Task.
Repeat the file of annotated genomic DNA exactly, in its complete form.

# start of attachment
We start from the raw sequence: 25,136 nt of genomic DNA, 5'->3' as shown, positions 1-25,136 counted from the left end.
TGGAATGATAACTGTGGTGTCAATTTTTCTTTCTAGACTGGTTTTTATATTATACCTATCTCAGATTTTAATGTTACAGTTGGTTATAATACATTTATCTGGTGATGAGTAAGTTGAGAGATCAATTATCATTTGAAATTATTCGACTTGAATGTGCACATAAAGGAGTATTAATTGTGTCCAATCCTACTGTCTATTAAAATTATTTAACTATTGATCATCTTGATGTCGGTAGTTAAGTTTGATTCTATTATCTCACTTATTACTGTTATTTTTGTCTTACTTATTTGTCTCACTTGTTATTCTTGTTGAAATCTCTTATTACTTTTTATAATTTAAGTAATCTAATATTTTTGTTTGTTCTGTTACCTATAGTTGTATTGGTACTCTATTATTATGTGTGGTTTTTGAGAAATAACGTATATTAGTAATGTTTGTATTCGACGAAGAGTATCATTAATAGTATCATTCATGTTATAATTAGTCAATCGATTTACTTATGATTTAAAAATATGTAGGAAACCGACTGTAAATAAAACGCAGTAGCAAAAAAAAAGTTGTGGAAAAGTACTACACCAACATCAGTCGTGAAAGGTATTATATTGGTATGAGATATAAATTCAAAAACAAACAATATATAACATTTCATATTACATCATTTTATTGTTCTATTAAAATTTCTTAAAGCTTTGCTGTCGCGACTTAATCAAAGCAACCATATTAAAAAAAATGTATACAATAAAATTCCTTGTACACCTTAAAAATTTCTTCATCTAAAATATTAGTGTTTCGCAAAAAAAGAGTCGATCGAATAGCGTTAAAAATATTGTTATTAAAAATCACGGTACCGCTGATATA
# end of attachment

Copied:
We start from the raw sequence: 25,136 nt of genomic DNA, 5'->3' as shown, positions 1-25,136 counted from the left end.
TGGAATGATAACTGTGGTGTCAATTTTTCTTTCTAGACTGGTTTTTATATTATACCTATCTCAGATTTTAATGTTACAGTTGGTTATAATACATTTATCTGGTGATGAGTAAGTTGAGAGATCAATTATCATTTGAAATTATTCGACTTGAATGTGCACATAAAGGAGTATTAATTGTGTCCAATCCTACTGTCTATTAAAATTATTTAACTATTGATCATCTTGATGTCGGTAGTTAAGTTTGATTCTATTATCTCACTTATTACTGTTATTTTTGTCTTACTTATTTGTCTCACTTGTTATTCTTGTTGAAATCTCTTATTACTTTTTATAATTTAAGTAATCTAATATTTTTGTTTGTTCTGTTACCTATAGTTGTATTGGTACTCTATTATTATGTGTGGTTTTTGAGAAATAACGTATATTAGTAATGTTTGTATTCGACGAAGAGTATCATTAATAGTATCATTCATGTTATAATTAGTCAATCGATTTACTTATGATTTAAAAATATGTAGGAAACCGACTGTAAATAAAACGCAGTAGCAAAAAAAAAGTTGTGGAAAAGTACTACACCAACATCAGTCGTGAAAGGTATTATATTGGTATGAGATATAAATTCAAAAACAAACAATATATAACATTTCATATTACATCATTTTATTGTTCTATTAAAATTTCTTAAAGCTTTGCTGTCGCGACTTAATCAAAGCAACCATATTAAAAAAAATGTATACAATAAAATTCCTTGTACACCTTAAAAATTTCTTCATCTAAAATATTAGTGTTTCGCAAAAAAAGAGTCGATCGAATAGCGTTAAAAATATTGTTATTAAAAATCACGGTACCGCTGATATA